Rice University logoShell Center for Sustainability
Top blue bar image
  • Shell Center for Sustainability
  • Shell Center for Sustainability
  • Shell Center for Sustainability
Facebook btnRSS


The Shell Center for Sustainability's mission is to foster an interdisciplinary program of research, outreach, and education to address actions that can be taken to ensure the sustainable development of communities' living standards, interpreted broadly, to encompass all factors affecting the overall quality of life.


Sustainability Challenges Facing Similar Cities


Michael Emerson, Ph.D., Department of Sociology, Rice University
Amy Myers-Jaffe, Baker Institute Fellow, Rice University
Steven Lewis, Ph.D., Baker Institute Fellow, Department of Asian Studies, Rice University
Stephen Klineberg, Ph.D., Department of Sociology, Rice University

 Michael Emerson
 Dr. Michael Emerson
 Amy Jaffe 
Amy Myers Jaffe
 Stephen Klineberg 
Dr. Stephen Klineberg

Project Background

The project seeks to assess the dimensions of the challenges facing major, low-lying metropoles, particularly those whose economies are supportd by a large petrochemical industrial base. Specifically, Houston, Shanghai, Tianjin, and Guangzhou. The project brings together the Center on Race, Religion, and Urban Life in partnership with the Baker Institute for Public Policy at Rice University, and the Shanghai Academy of Social Sciences (SASS) and Horizon Survey Research of Beijing.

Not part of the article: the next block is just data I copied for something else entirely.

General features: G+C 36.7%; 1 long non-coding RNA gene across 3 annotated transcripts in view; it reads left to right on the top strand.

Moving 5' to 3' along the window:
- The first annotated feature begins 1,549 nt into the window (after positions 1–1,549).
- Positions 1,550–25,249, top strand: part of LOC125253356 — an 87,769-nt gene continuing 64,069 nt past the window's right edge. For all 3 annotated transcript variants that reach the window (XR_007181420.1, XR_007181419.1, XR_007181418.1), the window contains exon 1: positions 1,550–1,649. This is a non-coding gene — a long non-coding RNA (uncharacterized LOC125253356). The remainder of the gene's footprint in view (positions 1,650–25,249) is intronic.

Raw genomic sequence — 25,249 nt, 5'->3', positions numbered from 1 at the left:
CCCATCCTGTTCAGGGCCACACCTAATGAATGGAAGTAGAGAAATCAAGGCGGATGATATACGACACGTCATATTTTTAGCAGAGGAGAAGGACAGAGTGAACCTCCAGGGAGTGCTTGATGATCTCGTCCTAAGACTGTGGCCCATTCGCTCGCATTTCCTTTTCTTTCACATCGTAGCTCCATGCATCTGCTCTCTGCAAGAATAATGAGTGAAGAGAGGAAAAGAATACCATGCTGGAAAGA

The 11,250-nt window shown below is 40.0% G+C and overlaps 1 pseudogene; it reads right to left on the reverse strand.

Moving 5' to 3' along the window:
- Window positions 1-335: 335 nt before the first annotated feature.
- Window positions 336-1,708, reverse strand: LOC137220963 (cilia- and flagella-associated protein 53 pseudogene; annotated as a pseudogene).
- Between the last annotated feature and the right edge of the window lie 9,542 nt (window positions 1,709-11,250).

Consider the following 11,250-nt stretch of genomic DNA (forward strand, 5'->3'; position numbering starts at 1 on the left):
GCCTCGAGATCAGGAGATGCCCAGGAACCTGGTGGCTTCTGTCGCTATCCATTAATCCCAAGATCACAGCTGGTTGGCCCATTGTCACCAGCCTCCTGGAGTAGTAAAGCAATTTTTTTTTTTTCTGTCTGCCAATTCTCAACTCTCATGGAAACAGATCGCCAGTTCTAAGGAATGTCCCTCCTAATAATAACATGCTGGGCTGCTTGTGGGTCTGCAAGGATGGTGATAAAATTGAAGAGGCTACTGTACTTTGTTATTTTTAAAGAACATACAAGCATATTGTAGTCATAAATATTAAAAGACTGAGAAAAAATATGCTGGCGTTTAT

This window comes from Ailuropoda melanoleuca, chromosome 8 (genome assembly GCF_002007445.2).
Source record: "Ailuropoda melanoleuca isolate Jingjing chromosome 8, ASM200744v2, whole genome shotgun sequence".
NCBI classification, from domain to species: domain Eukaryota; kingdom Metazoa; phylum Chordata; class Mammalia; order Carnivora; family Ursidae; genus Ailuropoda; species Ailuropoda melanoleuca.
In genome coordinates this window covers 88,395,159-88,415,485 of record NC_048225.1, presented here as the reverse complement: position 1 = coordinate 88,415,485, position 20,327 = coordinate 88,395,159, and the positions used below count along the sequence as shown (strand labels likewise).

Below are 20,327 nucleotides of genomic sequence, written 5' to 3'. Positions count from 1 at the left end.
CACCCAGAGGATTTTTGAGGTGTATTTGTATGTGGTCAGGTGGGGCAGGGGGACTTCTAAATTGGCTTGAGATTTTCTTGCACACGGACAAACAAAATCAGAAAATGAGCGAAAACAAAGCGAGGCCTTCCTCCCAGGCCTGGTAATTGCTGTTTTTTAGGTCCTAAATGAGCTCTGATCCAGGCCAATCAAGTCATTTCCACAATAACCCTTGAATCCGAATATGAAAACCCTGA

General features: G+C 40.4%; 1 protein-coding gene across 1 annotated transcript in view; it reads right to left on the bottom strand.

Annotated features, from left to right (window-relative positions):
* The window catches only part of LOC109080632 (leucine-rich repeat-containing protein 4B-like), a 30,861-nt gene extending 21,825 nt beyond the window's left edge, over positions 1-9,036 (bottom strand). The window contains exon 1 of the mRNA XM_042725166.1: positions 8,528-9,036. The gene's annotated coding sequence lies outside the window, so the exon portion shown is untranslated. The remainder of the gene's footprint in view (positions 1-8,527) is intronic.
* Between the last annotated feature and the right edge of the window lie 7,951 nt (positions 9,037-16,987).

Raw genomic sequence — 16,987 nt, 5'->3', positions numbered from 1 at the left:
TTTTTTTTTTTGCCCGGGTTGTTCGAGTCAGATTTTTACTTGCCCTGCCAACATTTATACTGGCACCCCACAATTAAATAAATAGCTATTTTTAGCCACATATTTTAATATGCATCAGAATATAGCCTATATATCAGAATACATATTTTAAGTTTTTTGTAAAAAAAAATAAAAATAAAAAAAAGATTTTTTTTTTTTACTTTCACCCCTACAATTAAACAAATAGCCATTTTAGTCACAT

The team will propose a comparative project studying subjective measures of sustainability in coastal cities.

Project Update

With more than one-third of the world's population living within 60 miles of a coastline and thirteen of the world's twenty largest cities located on a coast, the research identifies many similar areas of concern. Given the reality of global warming, these coastal populations will face severe challenges to their sustainability in the decades to come.

As industrial and commercial centers, many coastal cities are contributors to high levels of greenhouse gas emissions, and therefore face the prospects of greater regulation and economic dislocation. In addition, these cities are particularly vulnerable to long-term effects of global warming such as sea-level rise, flooding, air pollution, and severe storms.

The Shell Center for Sustainability Coastal Cities Project seeks to assess the dimensions of the challenges facing major, low-lying estuary metropoles. In its first phase, the study focuses on major coastal cities with a large petrochemical industrial base, including Houston, Los Angeles, New York/Newark, Shanghai, Tianjin and Guangzhou. Research activities include the development of a comprehensive and fully comparable survey of public attitudes and beliefs, conducted jointly in both the United States and China.

After fine-tuning the survey instrument, the data were collected during the first part of 2007. The data was prepared and presented in a way that allowed comparison of U. S. and China results. The results were discussed in a conference held at the Shangai Academy of Social Sciences, in September of 2007. This conference lead to a visti to Fudan University, where Dr. Libo Wu and her students discussed their research in port cities of China, Japan and Indonesia, furthering potential partnerships.

Future effort of this work is to include more regions and nations, especially Latin America providing a more complete picture of urban sustainability and energy use around the globe expanding discussion partners and potential policy reach. 

For more information, visit:

 The Edge 
The Edge, Autumn 2007

The Edge, Autumn 2007 issue, page 7.




Outreach Activities

China & Sustainable Development
September 2004 Seminar

Return to  Research